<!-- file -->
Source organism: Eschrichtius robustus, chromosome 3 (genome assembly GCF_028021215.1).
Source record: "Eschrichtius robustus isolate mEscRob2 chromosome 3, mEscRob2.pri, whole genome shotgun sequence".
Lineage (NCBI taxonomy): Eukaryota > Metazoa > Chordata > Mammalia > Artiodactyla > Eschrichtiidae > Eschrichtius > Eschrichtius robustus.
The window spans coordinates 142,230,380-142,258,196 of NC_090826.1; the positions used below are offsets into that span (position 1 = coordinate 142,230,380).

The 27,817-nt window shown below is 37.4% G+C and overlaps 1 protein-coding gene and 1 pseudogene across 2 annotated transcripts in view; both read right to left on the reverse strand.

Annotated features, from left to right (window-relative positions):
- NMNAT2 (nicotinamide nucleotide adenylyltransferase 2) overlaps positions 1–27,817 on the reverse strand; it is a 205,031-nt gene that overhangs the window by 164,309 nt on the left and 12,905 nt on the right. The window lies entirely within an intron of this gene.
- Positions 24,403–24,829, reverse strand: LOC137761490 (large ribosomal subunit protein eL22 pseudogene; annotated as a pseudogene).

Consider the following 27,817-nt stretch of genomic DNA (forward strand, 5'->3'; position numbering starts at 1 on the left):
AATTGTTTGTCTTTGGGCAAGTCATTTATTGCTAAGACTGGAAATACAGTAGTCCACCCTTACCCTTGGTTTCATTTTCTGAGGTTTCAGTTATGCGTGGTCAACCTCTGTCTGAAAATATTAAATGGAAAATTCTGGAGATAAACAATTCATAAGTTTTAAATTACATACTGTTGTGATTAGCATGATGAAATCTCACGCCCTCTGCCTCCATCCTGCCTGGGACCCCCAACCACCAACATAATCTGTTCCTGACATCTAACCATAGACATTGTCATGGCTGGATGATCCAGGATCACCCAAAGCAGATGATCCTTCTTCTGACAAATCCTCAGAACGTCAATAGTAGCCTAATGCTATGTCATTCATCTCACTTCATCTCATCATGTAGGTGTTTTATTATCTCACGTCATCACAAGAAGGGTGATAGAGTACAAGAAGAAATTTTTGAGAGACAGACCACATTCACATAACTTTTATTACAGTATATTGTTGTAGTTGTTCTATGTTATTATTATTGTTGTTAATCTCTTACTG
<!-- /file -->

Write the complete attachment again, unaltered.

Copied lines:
Source organism: Eschrichtius robustus, chromosome 3 (genome assembly GCF_028021215.1).
Source record: "Eschrichtius robustus isolate mEscRob2 chromosome 3, mEscRob2.pri, whole genome shotgun sequence".
Lineage (NCBI taxonomy): Eukaryota > Metazoa > Chordata > Mammalia > Artiodactyla > Eschrichtiidae > Eschrichtius > Eschrichtius robustus.
The window spans coordinates 142,230,380-142,258,196 of NC_090826.1; the positions used below are offsets into that span (position 1 = coordinate 142,230,380).

The 27,817-nt window shown below is 37.4% G+C and overlaps 1 protein-coding gene and 1 pseudogene across 2 annotated transcripts in view; both read right to left on the reverse strand.

Annotated features, from left to right (window-relative positions):
- NMNAT2 (nicotinamide nucleotide adenylyltransferase 2) overlaps positions 1–27,817 on the reverse strand; it is a 205,031-nt gene that overhangs the window by 164,309 nt on the left and 12,905 nt on the right. The window lies entirely within an intron of this gene.
- Positions 24,403–24,829, reverse strand: LOC137761490 (large ribosomal subunit protein eL22 pseudogene; annotated as a pseudogene).

Consider the following 27,817-nt stretch of genomic DNA (forward strand, 5'->3'; position numbering starts at 1 on the left):
AATTGTTTGTCTTTGGGCAAGTCATTTATTGCTAAGACTGGAAATACAGTAGTCCACCCTTACCCTTGGTTTCATTTTCTGAGGTTTCAGTTATGCGTGGTCAACCTCTGTCTGAAAATATTAAATGGAAAATTCTGGAGATAAACAATTCATAAGTTTTAAATTACATACTGTTGTGATTAGCATGATGAAATCTCACGCCCTCTGCCTCCATCCTGCCTGGGACCCCCAACCACCAACATAATCTGTTCCTGACATCTAACCATAGACATTGTCATGGCTGGATGATCCAGGATCACCCAAAGCAGATGATCCTTCTTCTGACAAATCCTCAGAACGTCAATAGTAGCCTAATGCTATGTCATTCATCTCACTTCATCTCATCATGTAGGTGTTTTATTATCTCACGTCATCACAAGAAGGGTGATAGAGTACAAGAAGAAATTTTTGAGAGACAGACCACATTCACATAACTTTTATTACAGTATATTGTTGTAGTTGTTCTATGTTATTATTATTGTTGTTAATCTCTTACTG